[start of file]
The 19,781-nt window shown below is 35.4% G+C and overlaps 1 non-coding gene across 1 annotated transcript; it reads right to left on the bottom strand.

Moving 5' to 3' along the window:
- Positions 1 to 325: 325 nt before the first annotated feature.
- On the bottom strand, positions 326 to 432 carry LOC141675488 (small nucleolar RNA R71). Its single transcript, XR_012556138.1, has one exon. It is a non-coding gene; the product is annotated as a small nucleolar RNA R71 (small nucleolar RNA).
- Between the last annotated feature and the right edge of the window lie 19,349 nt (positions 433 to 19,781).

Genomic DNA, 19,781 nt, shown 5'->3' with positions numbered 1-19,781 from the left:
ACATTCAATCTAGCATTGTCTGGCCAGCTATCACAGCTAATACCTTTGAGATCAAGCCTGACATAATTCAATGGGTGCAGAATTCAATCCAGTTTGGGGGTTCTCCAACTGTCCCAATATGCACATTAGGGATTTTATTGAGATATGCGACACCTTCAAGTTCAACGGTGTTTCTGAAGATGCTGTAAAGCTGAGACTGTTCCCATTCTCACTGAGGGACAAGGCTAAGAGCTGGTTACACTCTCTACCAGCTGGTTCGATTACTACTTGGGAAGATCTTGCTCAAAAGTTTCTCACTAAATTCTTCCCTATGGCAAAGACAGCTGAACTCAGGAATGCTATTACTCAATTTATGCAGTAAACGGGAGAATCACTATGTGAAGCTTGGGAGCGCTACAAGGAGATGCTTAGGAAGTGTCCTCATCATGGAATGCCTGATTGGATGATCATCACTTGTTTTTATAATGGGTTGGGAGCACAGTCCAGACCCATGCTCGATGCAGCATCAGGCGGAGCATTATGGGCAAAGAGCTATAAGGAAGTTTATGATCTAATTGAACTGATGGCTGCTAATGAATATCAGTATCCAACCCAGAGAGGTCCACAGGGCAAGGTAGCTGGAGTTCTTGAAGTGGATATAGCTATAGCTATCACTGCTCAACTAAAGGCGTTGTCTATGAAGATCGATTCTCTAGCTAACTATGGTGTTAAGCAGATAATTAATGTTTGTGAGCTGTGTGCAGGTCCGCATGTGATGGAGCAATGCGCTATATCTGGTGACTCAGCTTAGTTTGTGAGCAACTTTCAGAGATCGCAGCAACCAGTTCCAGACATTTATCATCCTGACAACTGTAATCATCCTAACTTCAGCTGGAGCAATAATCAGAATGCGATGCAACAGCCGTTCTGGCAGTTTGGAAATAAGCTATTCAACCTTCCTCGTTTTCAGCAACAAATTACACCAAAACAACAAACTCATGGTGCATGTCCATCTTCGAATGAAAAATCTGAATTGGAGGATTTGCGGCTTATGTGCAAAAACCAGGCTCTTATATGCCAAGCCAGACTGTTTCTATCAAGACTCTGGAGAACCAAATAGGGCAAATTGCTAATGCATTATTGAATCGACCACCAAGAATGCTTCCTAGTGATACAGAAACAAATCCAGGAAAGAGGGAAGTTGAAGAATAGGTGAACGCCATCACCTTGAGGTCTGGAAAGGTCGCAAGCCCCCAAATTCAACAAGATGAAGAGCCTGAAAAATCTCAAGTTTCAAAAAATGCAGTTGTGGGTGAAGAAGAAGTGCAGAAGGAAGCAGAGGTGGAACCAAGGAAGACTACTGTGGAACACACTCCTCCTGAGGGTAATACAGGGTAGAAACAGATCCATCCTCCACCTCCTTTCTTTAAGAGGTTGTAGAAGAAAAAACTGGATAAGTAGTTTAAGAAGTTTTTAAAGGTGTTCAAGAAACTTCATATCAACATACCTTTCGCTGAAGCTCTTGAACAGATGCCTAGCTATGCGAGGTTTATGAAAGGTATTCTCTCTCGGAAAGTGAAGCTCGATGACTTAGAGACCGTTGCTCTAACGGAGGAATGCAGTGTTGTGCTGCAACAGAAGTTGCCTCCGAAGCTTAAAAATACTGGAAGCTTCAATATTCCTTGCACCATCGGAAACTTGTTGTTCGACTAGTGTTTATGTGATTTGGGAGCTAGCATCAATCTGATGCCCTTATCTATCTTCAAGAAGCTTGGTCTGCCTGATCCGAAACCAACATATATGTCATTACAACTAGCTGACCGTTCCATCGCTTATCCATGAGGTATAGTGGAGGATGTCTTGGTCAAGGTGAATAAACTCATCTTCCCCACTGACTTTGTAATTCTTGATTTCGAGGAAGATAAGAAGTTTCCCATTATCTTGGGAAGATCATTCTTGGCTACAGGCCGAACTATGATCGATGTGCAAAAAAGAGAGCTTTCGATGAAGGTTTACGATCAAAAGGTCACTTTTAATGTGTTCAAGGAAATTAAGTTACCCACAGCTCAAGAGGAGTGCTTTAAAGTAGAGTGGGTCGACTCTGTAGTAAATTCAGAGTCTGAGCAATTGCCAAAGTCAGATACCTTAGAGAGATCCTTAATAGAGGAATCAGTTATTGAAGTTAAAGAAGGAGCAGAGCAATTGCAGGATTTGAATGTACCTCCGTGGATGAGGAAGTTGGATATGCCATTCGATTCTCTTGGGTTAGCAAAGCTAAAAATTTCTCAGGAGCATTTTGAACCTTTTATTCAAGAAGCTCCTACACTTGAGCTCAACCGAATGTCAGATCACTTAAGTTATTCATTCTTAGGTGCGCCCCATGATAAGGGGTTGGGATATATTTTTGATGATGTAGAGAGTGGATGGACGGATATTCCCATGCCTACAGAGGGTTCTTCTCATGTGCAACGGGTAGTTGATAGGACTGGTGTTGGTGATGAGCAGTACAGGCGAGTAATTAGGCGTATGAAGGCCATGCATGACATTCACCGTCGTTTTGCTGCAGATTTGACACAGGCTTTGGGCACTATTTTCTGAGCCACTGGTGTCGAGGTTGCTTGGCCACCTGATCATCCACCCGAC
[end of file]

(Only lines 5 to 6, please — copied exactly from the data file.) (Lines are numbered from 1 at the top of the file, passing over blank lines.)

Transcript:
- Between the last annotated feature and the right edge of the window lie 19,349 nt (positions 433 to 19,781).

Genomic DNA, 19,781 nt, shown 5'->3' with positions numbered 1-19,781 from the left: